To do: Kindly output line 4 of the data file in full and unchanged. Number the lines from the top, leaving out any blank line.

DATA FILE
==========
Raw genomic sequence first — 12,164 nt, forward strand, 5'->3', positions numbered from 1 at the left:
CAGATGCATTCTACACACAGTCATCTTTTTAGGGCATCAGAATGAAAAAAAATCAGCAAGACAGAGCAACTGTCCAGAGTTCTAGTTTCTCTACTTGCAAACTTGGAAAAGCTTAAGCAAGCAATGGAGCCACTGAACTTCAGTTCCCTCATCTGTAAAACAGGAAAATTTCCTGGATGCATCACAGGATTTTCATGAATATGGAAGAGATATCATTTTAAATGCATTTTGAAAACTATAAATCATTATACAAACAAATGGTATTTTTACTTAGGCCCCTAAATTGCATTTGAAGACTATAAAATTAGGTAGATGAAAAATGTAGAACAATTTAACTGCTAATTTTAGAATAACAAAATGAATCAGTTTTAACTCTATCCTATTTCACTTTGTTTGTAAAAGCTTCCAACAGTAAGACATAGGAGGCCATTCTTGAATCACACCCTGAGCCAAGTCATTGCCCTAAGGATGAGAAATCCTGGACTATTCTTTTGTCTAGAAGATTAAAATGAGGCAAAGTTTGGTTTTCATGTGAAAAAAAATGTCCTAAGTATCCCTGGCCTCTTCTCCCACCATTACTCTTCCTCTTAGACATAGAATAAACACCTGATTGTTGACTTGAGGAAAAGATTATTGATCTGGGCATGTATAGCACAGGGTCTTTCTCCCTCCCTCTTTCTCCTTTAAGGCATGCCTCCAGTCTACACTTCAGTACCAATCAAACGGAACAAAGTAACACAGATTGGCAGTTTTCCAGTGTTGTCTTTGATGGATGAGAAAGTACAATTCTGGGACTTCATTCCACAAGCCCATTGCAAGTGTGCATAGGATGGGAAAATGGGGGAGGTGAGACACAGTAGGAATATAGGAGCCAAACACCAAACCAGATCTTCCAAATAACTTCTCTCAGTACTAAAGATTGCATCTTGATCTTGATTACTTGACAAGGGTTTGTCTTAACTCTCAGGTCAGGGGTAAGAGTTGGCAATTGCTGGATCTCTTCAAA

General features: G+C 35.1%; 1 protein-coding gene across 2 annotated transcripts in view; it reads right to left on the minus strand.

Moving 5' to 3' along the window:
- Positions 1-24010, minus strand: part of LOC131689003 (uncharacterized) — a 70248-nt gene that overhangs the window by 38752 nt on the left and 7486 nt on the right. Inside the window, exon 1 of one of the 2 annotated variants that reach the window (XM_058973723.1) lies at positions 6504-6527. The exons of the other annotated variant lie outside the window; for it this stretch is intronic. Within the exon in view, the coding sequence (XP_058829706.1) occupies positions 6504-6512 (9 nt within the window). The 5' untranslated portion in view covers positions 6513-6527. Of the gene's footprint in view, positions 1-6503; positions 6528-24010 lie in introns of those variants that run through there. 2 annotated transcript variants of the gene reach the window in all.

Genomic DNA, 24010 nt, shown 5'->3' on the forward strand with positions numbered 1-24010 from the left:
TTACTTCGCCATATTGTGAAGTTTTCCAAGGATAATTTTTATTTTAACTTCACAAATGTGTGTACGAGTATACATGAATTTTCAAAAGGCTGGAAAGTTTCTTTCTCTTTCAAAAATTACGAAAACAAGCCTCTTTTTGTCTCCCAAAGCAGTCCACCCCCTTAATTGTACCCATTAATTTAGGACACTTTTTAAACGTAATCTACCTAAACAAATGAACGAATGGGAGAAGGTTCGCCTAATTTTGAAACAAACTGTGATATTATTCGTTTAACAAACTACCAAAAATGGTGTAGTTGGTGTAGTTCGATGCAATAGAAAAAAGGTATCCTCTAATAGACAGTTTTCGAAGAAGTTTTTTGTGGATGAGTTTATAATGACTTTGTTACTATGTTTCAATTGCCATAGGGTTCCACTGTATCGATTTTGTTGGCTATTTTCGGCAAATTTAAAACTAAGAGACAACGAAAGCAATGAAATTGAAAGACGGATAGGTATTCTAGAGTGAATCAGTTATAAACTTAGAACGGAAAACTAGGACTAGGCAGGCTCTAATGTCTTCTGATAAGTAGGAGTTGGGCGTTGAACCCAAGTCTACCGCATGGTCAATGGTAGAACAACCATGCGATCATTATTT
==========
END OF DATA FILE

Moving 5' to 3' along the window: